Home Worship Planning History of Hymns History of Hymns: 'Become to Us the Living Bread'

History of Hymns: 'Become to Us the Living Bread'

By C. Michael Hawn

“Become to Us the Living Bread”
by Miriam Drury
The United Methodist Hymnal, 630

Become to us the living bread
by which the Christian life is fed,
renewed, and greatly comforted:

Alleluia!*

*© 1972. The Westminster Press. Reproduced by permission. All rights reserved.

California native Miriam (née Leyrer) Drury (1900-1985), born in Santa Ana and died in Pasadena, served as an organist in her Congregational church in her youth and attended the University of California. After marrying Clifford M. Drury in 1922, a Presbyterian minister and professor of church history at San Francisco Theological Seminary (San Anselmo, California), she continued her musical interests and education in the locations where his positions took them, including Edinburgh, Scotland; Shanghai, China; and Moscow, Idaho (McKim, 1993, p. 341; Young, 1993, pp. 742-743). They had three children (Marginalia, 1956, p. 92), which may account for her interest in composing children’s hymns, including “How many people does it take,” a hymn that appeared in a popular mid-twentieth-century children’s hymnal, Hymns for Primary Worship (Philadelphia, 1946) [Fyock, 1996, p. 504].

“Become to Us the Living Bread” was one of several hymns that won awards in contests sponsored by The Hymn Society in America (now The Hymn Society in the United States and Canada) in 1970. It first appeared in The Worshipbook—Services and Hymns (Philadelphia, 1972), a joint Presbyterian hymnal for the Cumberland Presbyterian Church, Presbyterian Church (USA), and the United Presbyterian Church in the United States.

Methodist hymnal companion editor H. Myron Braun describes the hymn as follows:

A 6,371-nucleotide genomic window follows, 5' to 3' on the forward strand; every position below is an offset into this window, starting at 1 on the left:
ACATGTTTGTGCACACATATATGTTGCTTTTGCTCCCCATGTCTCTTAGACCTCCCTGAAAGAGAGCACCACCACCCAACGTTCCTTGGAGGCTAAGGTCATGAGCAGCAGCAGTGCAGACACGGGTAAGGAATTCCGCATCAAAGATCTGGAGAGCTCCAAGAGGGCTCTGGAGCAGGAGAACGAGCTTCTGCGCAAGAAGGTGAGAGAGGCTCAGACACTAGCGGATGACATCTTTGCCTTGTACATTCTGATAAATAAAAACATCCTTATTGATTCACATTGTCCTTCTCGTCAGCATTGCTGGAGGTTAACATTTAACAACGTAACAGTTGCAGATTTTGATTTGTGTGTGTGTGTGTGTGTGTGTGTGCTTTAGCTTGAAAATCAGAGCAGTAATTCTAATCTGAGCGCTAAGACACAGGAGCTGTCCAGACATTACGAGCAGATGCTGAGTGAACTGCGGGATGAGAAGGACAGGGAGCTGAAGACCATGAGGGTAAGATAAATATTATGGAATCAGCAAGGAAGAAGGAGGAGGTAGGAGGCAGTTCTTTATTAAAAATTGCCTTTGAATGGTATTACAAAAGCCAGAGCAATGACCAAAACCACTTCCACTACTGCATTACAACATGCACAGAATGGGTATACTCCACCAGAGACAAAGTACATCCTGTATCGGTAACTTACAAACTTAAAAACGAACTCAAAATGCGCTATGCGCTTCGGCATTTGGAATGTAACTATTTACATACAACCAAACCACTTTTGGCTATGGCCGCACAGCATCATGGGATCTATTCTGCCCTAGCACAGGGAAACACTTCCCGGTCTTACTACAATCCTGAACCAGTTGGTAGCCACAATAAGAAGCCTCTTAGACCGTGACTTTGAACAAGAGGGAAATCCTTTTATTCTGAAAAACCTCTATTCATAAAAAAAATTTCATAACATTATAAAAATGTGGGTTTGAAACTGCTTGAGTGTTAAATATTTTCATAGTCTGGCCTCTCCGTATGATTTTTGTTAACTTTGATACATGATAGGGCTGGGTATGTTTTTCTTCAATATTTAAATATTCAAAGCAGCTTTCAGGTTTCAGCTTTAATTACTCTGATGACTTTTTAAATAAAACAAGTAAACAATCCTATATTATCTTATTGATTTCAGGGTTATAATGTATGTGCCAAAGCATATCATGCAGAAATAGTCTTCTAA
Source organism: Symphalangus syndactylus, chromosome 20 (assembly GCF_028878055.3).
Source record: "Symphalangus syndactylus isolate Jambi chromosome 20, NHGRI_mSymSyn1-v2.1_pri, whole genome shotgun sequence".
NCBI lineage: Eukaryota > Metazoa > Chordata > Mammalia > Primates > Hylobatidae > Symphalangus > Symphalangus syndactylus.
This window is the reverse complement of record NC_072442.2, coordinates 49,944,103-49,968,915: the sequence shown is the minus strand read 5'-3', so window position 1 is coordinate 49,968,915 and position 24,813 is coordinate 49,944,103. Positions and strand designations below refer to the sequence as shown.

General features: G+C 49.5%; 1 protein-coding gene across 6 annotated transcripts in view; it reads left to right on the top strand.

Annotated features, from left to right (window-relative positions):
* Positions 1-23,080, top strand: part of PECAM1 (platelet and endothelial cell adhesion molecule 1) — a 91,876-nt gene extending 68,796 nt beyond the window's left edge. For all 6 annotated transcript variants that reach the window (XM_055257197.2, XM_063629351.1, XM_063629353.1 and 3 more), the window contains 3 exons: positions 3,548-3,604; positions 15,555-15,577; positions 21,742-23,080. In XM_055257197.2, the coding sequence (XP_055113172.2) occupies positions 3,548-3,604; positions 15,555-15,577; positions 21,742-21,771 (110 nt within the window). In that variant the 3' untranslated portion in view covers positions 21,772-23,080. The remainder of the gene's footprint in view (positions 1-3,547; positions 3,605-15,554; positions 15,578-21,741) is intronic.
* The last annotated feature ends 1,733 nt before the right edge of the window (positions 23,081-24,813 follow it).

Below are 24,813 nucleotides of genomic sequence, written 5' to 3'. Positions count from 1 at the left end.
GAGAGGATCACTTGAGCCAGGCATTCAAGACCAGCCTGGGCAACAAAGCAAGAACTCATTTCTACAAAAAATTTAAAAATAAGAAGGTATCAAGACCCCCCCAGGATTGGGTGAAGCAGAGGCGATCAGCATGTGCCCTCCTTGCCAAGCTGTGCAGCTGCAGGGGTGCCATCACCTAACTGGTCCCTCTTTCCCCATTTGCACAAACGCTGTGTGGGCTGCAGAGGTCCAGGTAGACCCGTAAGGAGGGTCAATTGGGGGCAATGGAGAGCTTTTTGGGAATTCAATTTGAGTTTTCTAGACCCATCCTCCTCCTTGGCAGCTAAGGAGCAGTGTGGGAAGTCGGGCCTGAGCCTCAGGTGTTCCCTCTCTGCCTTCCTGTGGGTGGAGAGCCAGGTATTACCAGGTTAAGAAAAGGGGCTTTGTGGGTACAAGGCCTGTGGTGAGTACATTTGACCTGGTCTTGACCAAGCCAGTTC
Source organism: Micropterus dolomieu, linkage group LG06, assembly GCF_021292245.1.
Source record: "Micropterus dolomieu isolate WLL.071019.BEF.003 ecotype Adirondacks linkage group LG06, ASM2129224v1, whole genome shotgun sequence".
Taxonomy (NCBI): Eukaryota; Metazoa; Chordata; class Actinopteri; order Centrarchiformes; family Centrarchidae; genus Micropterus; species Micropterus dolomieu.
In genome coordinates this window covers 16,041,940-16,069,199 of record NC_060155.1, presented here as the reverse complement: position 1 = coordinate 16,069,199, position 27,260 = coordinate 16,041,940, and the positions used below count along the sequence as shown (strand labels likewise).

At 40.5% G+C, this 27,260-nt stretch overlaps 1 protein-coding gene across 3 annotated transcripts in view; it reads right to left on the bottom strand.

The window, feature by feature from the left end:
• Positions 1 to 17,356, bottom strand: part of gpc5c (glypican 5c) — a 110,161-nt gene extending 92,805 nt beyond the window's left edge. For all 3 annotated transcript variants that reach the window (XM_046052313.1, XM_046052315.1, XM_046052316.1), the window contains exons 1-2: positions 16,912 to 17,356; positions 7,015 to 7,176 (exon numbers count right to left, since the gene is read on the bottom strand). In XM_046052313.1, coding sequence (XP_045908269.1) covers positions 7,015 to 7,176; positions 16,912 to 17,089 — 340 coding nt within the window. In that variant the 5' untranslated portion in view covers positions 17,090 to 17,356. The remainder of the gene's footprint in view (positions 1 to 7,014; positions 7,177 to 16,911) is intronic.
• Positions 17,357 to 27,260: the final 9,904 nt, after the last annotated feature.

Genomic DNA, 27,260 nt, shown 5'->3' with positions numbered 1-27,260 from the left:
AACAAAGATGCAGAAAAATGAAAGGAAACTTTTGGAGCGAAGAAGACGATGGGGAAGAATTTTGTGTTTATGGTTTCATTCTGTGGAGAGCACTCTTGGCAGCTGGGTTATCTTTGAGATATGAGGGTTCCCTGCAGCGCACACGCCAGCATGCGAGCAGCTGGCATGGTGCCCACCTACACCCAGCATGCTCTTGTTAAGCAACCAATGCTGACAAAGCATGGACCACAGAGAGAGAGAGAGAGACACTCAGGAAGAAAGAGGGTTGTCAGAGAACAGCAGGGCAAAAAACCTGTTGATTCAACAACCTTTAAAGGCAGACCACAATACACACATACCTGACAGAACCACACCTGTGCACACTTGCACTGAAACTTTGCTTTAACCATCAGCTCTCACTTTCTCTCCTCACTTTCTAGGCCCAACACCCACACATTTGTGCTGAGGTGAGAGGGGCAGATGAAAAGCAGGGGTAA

With artistic simplicity, brevity, and clarity, several meanings of the Lord’s supper are lifted up, especially that of the sustaining and supporting presence of Christ that enables us to take up our tasks as the covenant people. Though written by a Presbyterian, this text surely would have gladdened the heart of John Wesley, with his doctrine of the mystical, or spiritual, yet personal presence of Christ in the sacrament (Braun, 1982, p. 9).

The three stanzas are based on John 6:35-58, a passage that begins, “I am the bread of life. Whoever comes to me will never go hungry, and whoever believes in me will never be thirsty” (v. 35, NIV). The concept of “living bread” is taken from verse 51: “I am the living bread that came down from heaven” (NIV).

Stanza 1 draws upon verses 35 and 51, cited above, as well as verse 57 (NIV): “Just as the living Father sent me and I live because of the Father, so the one who feeds on me will live because of me.” Stanza 2 focuses on the “never-failing wine”, which is a “spring of joy” and symbol of our “covenant” with Christ. This covenant is stated in several verses in this passage:

  • John 6:40, NIV: “For my Father’s will is that everyone who looks to the Son and believes in him shall have eternal life, and I will raise them up at the last day.”